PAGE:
Co-Occurring Mental and Substance Use Disorders
The coexistence of both a mental illness and a substance use condition is referred to as co-occurring mental and substance use disorders. There are no specific combinations of substance use disorders and mental disorders that are defined uniquely as co-occurring disorders. Co-occurring disorders may include any combination of two or more substance use disorders and mental disorders identified in the Diagnostic and Statistical Manual of Mental Disorders, Fifth Edition (DSM-5). They are also referred to as having a dual diagnosis.
People with a mental health issue are more likely to experience an alcohol or substance use disorder than those not affected by a mental illness. Approximately 7.9 million adults had co-occurring disorders in 2014.
Co-occurring disorders can be difficult to diagnose due to the complexity of symptoms. Both disorders may be severe or mild, or one may be more severe than the other. In many cases, one disorder is addressed while the other disorder remains untreated. Both substance use disorders and mental disorders have biological, psychological, and social components.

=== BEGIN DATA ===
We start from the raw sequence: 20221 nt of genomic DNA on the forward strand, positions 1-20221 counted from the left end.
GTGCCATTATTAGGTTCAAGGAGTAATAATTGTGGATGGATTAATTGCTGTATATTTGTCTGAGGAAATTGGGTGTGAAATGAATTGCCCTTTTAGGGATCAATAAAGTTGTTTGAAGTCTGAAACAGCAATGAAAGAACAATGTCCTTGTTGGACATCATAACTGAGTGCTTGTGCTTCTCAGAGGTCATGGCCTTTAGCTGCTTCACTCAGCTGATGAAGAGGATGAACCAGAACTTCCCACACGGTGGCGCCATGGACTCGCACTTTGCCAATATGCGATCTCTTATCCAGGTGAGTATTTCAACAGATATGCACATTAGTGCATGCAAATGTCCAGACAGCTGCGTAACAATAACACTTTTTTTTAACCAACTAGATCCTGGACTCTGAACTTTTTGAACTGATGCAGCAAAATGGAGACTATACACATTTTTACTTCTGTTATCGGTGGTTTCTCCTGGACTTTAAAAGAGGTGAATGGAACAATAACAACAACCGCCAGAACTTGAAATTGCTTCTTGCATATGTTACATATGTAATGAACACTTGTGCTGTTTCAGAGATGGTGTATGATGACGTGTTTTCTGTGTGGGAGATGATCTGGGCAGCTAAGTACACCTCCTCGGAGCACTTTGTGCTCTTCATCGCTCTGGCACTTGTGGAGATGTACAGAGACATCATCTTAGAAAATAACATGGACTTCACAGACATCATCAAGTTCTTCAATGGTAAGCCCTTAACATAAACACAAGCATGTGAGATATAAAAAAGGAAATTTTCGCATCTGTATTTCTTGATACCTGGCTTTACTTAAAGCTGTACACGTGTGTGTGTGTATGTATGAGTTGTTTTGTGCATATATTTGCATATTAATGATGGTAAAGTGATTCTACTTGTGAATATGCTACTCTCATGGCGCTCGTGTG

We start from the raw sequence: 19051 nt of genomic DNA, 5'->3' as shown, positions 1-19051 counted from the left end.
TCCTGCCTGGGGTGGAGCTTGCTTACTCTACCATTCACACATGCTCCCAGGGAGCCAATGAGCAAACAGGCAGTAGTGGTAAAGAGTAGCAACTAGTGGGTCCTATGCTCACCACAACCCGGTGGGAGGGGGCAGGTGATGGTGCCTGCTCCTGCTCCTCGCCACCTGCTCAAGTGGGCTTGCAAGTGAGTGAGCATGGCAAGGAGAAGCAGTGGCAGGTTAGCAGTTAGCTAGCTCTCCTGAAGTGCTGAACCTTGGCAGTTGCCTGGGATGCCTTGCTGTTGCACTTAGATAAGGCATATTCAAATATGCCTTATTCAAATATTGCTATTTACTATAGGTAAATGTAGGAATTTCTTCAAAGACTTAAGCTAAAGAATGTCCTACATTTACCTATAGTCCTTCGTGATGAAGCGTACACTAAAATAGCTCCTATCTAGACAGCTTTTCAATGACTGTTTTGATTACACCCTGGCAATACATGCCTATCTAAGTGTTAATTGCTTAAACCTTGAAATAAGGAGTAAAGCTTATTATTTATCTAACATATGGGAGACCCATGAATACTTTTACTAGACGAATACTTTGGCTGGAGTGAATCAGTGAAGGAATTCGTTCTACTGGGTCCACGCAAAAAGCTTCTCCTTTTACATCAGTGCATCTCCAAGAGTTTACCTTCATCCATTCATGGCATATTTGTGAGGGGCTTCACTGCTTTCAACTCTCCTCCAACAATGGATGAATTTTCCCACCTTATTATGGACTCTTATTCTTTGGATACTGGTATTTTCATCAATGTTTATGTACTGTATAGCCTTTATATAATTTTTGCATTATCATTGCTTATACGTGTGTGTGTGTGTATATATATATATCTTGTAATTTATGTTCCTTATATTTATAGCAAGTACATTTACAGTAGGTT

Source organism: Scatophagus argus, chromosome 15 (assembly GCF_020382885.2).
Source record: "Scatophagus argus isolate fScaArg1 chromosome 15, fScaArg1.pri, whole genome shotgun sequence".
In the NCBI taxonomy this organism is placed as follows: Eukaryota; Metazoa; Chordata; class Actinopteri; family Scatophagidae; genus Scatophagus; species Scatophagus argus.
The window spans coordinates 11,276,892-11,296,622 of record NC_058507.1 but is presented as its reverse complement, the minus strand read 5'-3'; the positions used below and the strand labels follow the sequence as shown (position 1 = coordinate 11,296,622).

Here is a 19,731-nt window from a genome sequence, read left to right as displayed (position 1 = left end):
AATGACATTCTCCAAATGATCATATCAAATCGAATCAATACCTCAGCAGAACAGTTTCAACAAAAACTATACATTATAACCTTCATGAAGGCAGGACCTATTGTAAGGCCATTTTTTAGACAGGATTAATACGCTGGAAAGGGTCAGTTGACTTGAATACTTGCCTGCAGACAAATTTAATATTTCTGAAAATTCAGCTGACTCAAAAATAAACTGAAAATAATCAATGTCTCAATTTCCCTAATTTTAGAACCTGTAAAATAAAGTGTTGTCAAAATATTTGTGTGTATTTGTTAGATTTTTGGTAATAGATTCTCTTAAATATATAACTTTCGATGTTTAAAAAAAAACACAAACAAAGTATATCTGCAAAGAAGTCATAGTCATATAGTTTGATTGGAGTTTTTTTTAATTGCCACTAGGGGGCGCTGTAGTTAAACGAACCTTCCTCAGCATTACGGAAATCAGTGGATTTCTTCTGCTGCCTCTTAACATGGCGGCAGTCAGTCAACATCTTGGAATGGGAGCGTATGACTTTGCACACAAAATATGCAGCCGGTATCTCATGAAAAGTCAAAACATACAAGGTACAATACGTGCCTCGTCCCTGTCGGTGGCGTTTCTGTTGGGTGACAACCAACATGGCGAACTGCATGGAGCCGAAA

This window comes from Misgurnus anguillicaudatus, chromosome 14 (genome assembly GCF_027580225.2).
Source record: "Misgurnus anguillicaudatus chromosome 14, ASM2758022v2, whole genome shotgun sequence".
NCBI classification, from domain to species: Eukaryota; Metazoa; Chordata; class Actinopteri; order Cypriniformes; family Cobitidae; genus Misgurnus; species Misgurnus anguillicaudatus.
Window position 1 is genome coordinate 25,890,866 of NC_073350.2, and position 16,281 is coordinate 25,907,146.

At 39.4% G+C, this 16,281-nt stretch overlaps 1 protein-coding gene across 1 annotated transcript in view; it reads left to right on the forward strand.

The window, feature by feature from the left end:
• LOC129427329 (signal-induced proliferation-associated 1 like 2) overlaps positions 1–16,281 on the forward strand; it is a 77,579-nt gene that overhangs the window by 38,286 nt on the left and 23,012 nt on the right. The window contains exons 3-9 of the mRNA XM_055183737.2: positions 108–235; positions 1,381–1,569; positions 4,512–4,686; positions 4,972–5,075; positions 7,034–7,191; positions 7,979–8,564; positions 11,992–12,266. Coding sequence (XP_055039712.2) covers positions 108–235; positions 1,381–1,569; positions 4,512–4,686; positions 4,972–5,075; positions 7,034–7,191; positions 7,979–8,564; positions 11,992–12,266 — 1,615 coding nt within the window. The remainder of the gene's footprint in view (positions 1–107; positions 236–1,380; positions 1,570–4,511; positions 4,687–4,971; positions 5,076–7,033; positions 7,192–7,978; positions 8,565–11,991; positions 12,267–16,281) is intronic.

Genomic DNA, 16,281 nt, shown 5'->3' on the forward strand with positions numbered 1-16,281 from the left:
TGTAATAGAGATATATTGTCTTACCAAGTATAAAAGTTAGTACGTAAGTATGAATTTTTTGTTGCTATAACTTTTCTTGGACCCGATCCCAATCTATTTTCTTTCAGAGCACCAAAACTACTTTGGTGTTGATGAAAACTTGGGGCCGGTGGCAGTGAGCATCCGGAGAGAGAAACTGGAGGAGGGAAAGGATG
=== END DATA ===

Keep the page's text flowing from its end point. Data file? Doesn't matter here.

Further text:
There are many consequences of undiagnosed, untreated, or undertreated co-occurring disorders including higher likelihood of experiencing homelessness, incarceration, medical illnesses, suicide, and early death.
Learn more about the treatments available for co-occurring mental and substance use disorders.